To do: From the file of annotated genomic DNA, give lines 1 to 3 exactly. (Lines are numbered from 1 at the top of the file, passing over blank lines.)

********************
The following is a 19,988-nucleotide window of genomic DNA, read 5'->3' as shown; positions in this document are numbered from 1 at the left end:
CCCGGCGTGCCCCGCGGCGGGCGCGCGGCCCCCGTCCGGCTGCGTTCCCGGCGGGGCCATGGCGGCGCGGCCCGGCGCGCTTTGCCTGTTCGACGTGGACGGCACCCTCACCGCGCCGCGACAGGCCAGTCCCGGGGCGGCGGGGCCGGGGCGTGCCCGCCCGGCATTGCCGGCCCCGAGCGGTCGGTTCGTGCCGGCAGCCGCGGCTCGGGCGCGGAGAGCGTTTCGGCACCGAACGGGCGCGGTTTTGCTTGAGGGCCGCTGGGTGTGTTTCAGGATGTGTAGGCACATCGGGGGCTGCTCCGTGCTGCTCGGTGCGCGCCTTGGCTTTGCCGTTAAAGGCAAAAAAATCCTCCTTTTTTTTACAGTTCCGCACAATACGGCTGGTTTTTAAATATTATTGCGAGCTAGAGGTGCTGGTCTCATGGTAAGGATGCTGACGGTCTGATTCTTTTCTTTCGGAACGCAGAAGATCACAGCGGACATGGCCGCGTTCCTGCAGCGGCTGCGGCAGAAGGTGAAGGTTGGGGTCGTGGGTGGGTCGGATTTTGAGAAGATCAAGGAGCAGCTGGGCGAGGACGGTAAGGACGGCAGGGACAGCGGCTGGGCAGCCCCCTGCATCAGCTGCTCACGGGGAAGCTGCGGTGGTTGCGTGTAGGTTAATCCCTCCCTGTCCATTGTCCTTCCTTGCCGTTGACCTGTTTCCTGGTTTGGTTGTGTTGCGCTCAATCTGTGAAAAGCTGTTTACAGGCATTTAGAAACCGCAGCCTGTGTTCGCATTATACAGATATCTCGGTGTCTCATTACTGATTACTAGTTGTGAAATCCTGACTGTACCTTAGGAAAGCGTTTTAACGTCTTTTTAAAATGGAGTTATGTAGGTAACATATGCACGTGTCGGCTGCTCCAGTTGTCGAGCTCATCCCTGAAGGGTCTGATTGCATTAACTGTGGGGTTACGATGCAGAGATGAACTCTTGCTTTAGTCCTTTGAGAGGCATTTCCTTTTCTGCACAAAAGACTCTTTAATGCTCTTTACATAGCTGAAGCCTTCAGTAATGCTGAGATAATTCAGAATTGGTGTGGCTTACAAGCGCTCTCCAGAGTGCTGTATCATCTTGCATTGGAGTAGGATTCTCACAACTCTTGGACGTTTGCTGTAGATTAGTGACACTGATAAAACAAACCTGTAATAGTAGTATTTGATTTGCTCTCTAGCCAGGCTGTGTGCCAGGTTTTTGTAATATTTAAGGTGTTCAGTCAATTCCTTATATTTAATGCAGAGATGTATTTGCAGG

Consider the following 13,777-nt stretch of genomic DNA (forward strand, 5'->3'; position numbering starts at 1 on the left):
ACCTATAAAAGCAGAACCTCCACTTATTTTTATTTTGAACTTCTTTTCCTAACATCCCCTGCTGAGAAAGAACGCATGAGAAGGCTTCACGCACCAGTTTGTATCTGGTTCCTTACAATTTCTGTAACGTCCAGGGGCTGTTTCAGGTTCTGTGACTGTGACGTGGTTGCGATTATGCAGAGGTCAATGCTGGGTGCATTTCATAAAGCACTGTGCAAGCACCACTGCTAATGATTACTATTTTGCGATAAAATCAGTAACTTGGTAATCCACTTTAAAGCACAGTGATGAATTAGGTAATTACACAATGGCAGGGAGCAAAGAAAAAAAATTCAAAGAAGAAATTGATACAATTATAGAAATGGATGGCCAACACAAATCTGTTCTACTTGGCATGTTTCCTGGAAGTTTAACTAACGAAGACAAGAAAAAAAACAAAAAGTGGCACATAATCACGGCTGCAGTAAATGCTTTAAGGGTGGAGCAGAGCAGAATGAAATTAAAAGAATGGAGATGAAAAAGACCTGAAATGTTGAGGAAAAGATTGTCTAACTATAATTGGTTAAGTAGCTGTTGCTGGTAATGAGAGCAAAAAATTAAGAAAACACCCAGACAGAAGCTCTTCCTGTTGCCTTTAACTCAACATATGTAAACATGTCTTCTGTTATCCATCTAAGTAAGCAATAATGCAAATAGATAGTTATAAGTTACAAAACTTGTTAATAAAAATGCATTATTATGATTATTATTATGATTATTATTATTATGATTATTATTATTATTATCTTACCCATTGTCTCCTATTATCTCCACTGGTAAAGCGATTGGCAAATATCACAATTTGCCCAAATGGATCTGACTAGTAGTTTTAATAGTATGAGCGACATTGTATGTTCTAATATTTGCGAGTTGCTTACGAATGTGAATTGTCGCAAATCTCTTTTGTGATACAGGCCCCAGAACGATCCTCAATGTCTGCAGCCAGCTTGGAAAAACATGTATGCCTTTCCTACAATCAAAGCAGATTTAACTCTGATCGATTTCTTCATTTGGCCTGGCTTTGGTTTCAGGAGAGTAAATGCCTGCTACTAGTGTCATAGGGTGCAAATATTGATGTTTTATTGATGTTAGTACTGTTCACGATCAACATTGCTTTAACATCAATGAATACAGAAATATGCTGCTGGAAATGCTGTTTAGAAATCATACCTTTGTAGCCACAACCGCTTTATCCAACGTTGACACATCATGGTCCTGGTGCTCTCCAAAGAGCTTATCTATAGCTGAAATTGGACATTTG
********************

The following is a 19,988-nucleotide window of genomic DNA, read 5'->3' as shown; positions in this document are numbered from 1 at the left end:
CCCGGCGTGCCCCGCGGCGGGCGCGCGGCCCCCGTCCGGCTGCGTTCCCGGCGGGGCCATGGCGGCGCGGCCCGGCGCGCTTTGCCTGTTCGACGTGGACGGCACCCTCACCGCGCCGCGACAGGCCAGTCCCGGGGCGGCGGGGCCGGGGCGTGCCCGCCCGGCATTGCCGGCCCCGAGCGGTCGGTTCGTGCCGGCAGCCGCGGCTCGGGCGCGGAGAGCGTTTCGGCACCGAACGGGCGCGGTTTTGCTTGAGGGCCGCTGGGTGTGTTTCAGGATGTGTAGGCACATCGGGGGCTGCTCCGTGCTGCTCGGTGCGCGCCTTGGCTTTGCCGTTAAAGGCAAAAAAATCCTCCTTTTTTTTACAGTTCCGCACAATACGGCTGGTTTTTAAATATTATTGCGAGCTAGAGGTGCTGGTCTCATGGTAAGGATGCTGACGGTCTGATTCTTTTCTTTCGGAACGCAGAAGATCACAGCGGACATGGCCGCGTTCCTGCAGCGGCTGCGGCAGAAGGTGAAGGTTGGGGTCGTGGGTGGGTCGGATTTTGAGAAGATCAAGGAGCAGCTGGGCGAGGACGGTAAGGACGGCAGGGACAGCGGCTGGGCAGCCCCCTGCATCAGCTGCTCACGGGGAAGCTGCGGTGGTTGCGTGTAGGTTAATCCCTCCCTGTCCATTGTCCTTCCTTGCCGTTGACCTGTTTCCTGGTTTGGTTGTGTTGCGCTCAATCTGTGAAAAGCTGTTTACAGGCATTTAGAAACCGCAGCCTGTGTTCGCATTATACAGATATCTCGGTGTCTCATTACTGATTACTAGTTGTGAAATCCTGACTGTACCTTAGGAAAGCGTTTTAACGTCTTTTTAAAATGGAGTTATGTAGGTAACATATGCACGTGTCGGCTGCTCCAGTTGTCGAGCTCATCCCTGAAGGGTCTGATTGCATTAACTGTGGGGTTACGATGCAGAGATGAACTCTTGCTTTAGTCCTTTGAGAGGCATTTCCTTTTCTGCACAAAAGACTCTTTAATGCTCTTTACATAGCTGAAGCCTTCAGTAATGCTGAGATAATTCAGAATTGGTGTGGCTTACAAGCGCTCTCCAGAGTGCTGTATCATCTTGCATTGGAGTAGGATTCTCACAACTCTTGGACGTTTGCTGTAGATTAGTGACACTGATAAAACAAACCTGTAATAGTAGTATTTGATTTGCTCTCTAGCCAGGCTGTGTGCCAGGTTTTTGTAATATTTAAGGTGTTCAGTCAATTCCTTATATTTAATGCAGAGATGTATTTGCAGG

Consider the following 13,777-nt stretch of genomic DNA (forward strand, 5'->3'; position numbering starts at 1 on the left):